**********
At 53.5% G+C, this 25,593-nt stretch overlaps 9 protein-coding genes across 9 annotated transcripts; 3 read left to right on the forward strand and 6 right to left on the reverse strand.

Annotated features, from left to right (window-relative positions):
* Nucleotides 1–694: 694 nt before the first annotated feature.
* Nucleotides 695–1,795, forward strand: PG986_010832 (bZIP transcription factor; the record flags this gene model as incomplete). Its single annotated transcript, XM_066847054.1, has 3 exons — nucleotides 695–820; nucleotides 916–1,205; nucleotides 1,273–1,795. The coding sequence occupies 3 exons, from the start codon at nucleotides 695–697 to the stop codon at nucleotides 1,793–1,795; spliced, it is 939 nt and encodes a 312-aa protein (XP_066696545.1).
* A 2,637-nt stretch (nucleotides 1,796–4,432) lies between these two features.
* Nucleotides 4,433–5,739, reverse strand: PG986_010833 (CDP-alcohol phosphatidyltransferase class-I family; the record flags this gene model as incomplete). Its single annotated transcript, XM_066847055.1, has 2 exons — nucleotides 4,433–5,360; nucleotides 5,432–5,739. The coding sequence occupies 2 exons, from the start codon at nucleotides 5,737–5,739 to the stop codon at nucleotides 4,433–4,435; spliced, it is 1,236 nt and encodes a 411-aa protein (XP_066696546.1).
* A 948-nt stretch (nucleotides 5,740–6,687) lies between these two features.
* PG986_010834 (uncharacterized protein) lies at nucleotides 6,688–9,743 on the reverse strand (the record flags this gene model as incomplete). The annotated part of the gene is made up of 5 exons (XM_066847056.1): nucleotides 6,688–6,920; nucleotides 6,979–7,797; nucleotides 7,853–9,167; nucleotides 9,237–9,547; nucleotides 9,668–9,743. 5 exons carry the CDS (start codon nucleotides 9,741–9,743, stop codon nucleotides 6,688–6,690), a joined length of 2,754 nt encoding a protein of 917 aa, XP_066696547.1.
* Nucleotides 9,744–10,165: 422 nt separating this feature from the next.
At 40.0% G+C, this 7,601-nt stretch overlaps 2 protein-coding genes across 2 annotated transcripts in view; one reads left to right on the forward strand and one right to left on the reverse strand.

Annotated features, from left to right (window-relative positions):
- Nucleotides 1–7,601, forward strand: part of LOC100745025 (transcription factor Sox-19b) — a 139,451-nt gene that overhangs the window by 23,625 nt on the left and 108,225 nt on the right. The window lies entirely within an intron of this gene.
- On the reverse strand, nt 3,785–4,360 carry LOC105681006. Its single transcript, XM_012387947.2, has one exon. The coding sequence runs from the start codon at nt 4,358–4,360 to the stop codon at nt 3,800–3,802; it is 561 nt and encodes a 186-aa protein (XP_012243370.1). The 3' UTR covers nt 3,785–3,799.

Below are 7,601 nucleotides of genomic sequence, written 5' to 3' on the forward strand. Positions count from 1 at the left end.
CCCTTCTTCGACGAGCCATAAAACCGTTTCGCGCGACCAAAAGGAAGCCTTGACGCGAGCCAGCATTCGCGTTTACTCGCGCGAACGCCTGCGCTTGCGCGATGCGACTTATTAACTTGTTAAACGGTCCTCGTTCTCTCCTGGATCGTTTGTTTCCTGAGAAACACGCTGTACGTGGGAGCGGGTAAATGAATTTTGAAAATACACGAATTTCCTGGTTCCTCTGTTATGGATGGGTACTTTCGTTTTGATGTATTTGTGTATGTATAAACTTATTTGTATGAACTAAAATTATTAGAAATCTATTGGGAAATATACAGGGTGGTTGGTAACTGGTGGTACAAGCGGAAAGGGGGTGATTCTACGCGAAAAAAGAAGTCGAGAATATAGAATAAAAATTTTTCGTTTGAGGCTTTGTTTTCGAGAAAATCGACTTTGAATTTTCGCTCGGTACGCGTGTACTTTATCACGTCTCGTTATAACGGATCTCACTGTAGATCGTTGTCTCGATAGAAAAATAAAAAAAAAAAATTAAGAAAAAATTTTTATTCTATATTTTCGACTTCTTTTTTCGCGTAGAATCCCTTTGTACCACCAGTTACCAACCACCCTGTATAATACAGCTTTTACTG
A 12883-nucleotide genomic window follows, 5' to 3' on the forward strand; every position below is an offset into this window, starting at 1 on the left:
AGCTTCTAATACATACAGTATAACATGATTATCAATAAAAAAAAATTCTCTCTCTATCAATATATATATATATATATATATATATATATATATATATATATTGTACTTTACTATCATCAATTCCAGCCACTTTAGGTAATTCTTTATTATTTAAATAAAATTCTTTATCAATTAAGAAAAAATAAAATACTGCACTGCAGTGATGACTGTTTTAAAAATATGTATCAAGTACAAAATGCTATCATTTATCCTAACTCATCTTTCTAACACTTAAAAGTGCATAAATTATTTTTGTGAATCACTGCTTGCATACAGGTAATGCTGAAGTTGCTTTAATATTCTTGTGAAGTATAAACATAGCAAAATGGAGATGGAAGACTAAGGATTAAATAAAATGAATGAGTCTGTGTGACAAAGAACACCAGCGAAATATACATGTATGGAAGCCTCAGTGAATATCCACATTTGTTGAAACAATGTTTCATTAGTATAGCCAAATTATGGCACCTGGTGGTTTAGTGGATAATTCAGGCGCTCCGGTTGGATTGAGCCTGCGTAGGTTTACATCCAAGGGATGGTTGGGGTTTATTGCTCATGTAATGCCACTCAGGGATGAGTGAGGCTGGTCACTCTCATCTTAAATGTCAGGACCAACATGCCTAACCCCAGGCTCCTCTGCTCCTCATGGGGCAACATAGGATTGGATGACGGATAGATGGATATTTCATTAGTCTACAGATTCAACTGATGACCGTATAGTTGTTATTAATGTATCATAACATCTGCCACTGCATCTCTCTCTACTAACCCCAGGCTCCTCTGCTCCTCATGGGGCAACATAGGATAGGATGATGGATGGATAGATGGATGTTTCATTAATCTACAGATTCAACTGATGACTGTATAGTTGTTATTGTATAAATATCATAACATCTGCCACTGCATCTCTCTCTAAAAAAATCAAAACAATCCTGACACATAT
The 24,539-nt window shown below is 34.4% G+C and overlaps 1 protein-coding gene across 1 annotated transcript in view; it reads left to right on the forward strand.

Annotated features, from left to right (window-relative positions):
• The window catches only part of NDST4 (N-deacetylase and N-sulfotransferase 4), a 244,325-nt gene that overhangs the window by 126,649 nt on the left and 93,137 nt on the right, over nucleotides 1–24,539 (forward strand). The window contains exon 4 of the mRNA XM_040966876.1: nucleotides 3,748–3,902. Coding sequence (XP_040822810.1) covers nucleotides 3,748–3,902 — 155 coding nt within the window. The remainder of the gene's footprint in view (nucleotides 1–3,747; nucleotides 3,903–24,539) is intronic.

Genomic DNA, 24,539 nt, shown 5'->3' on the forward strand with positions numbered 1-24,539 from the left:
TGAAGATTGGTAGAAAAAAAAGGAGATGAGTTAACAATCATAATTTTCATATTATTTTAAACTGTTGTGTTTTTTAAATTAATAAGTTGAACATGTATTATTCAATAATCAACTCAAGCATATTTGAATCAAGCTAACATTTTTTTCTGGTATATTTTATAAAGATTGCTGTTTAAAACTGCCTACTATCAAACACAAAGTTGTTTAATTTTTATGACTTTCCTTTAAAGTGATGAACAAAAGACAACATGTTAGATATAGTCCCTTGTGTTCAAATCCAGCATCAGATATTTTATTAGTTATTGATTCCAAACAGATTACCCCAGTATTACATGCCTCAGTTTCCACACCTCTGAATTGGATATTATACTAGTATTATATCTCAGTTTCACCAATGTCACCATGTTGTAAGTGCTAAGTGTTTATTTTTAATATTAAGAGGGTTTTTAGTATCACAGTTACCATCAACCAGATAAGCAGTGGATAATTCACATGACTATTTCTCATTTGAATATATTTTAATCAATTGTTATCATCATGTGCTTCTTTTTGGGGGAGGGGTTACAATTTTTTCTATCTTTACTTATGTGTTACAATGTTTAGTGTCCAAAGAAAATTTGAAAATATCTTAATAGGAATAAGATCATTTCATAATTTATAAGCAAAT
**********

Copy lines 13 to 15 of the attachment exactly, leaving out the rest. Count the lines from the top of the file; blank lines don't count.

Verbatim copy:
- On the reverse strand, nt 3,785–4,360 carry LOC105681006. Its single transcript, XM_012387947.2, has one exon. The coding sequence runs from the start codon at nt 4,358–4,360 to the stop codon at nt 3,800–3,802; it is 561 nt and encodes a 186-aa protein (XP_012243370.1). The 3' UTR covers nt 3,785–3,799.

Below are 7,601 nucleotides of genomic sequence, written 5' to 3' on the forward strand. Positions count from 1 at the left end.
CCCTTCTTCGACGAGCCATAAAACCGTTTCGCGCGACCAAAAGGAAGCCTTGACGCGAGCCAGCATTCGCGTTTACTCGCGCGAACGCCTGCGCTTGCGCGATGCGACTTATTAACTTGTTAAACGGTCCTCGTTCTCTCCTGGATCGTTTGTTTCCTGAGAAACACGCTGTACGTGGGAGCGGGTAAATGAATTTTGAAAATACACGAATTTCCTGGTTCCTCTGTTATGGATGGGTACTTTCGTTTTGATGTATTTGTGTATGTATAAACTTATTTGTATGAACTAAAATTATTAGAAATCTATTGGGAAATATACAGGGTGGTTGGTAACTGGTGGTACAAGCGGAAAGGGGGTGATTCTACGCGAAAAAAGAAGTCGAGAATATAGAATAAAAATTTTTCGTTTGAGGCTTTGTTTTCGAGAAAATCGACTTTGAATTTTCGCTCGGTACGCGTGTACTTTATCACGTCTCGTTATAACGGATCTCACTGTAGATCGTTGTCTCGATAGAAAAATAAAAAAAAAAAATTAAGAAAAAATTTTTATTCTATATTTTCGACTTCTTTTTTCGCGTAGAATCCCTTTGTACCACCAGTTACCAACCACCCTGTATAATACAGCTTTTACTG